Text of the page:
Definitely meditation. Meditation is like clearing the road. It’s like laying out the red carpet so creative ideas can walk upon it. When I go into meditation, all the thoughts, worries, and anxieties about finding an answer dissipate. Then, when I come out of meditation, creativity simply arises with no effort other than being present to it. It seems that too much analytical thinking actually blocks the creativity that is beneath all of the endless thoughts. Take writer’s block, for example. It’s not a lack of ideas, it’s that there are tons of ideas swirling around in the writer’s head, but none of them are pertinent or relevant to the current piece of writing. None of them move the piece of writing forward. The creative answer is beneath all of those swirling thoughts. And, the way to access the creative answer is by dissipating the swirling thoughts through meditation. Once the swirling thoughts have dissipated, the creative response can arise naturally.

 

I know you from your running days at Mount Union. Do you still do that? What else do you fill your time with?

Haha. Sprinting on the track team was a big part of my life. I still do some of the sprint workouts. Interestingly, I also train sprinters. I’m currently training a sprinter from my alma mater high school who is almost definitely going to break my records. What I love about sprinting is that you get out of it what you put into it. Unlike football, for example, you can train your butt off all year, but if your teammates don’t do the same, then success may still allude the team. Sprinting is much more simple- if you train well, the time on the clock will be lower than it was.

I also read a lot of books and attend workshops, both about inner healing. I’ve found that the more I work on myself, the more I can offer other people.

I said Nic was a track star, didn’t I? Here’s the proof.

What would you say to people who say they’re constantly let down by circumstances? By other people even?

I touched on this earlier, but the first thing I would say is nothing at all. People first need to know that I care about them. When I facilitate workshops, groups, and one on one coaching for inner healing, the first thing I do is ensure that the person who is dealing with a difficult circumstance knows that they have been listened to. What they are experiencing truly matters. It’s hard and painful. But, there is a less painful way, and that is the way of inner healing. The fact that there is a solution to their problem doesn’t matter much if they don’t understand that the person providing the solution cares about them. When it comes to helping those dealing with intimately personal issues, depression, for example, providing a solution is much, much different than when it comes to less personal problems (repairing a flat tire, for example).

When it comes to issues of inner turmoil, a person must first know that they are cared about. Without this, your “solution” will fall on deaf ears. Mother Teresa talks about this extensively. Do a quick Google search of “Mother Teresa quotes,” and you’ll find quote after quote about simply caring for and about people. The reason this is true is because most people dealing with inner turmoil have an underlying issue of needing to know that they matter, that they’re cared about. If they keep going forward on the journey, people will eventually realize that they can care about other people. But, when a person is raised in a family incapable of offering them love, it will be very difficult to turn a corner in life until they encounter someone who does care about them simply for the sake of caring, not in order to get something. I see many well-intentioned Christians and pastors struggle in this area. “Here’s the solution to your problem!” they say. But, the true solution is caring for the person, not giving advice. Once a person feels cared about, they will ask for advice; it can be a mistake to offer it too early.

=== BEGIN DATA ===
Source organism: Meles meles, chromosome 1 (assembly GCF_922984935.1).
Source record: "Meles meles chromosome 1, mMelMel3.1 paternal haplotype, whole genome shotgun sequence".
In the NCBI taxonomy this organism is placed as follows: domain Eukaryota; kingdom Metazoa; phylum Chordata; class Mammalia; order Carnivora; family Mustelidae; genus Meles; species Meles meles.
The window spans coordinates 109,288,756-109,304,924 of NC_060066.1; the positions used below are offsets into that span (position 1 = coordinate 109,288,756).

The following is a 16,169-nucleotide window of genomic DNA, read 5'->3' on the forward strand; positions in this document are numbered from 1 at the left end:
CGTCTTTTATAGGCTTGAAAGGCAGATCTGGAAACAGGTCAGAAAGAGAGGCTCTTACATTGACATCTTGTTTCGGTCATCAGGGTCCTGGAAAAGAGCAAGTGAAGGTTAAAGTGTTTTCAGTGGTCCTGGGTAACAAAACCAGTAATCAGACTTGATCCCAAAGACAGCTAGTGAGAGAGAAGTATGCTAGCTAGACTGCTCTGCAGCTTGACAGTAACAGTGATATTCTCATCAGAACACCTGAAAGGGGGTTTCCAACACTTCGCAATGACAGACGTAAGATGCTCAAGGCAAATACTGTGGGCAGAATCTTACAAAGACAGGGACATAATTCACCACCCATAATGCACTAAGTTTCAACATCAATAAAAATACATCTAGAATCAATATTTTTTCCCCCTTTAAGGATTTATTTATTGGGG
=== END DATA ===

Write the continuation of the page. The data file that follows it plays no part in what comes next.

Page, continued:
Are you a believer in hard work? Having God-given talent? Or both coming together somehow?

I’m a believer in smart work, plus paying attention to circumstances.

 

What would you like to be doing if you weren’t working at your current vocation?

Working in the area of inner healing is the most meaningful thing I can think of. Last year, I facilitated a great workshop. Since then, I’ve been facilitating small groups and one on one coaching. What I’m working toward now is having a piece of land where outdoor retreats can be held. So, although I admit there are times when I wish God would move things along FASTER (I am a sprinter, after all LOL), I can’t say that I’d like to be doing anything else. I’ve been looking at a few plots of land, so prayers from yourself and your audience are greatly appreciated—if I do end up finding the right piece of land, may it be a place of healing.

 

Lastly, do you have any endeavors like penning a book or opening a gym in your future? I’m all about writing books, as you know.

I definitely touched upon this in the previous question. However, YES. I do have more writing in mind for the future. Whether it’s an e-book, or a complete 225 piece of non-fiction, I’m not yet sure. It will depend on what will best bring healing to people.

Thanks so much for having me, Josh!

 

For anyone who would like to contact Nic directly about what he does or any other follow up, you can reach him at this email: nicsaluppo@gmail.com.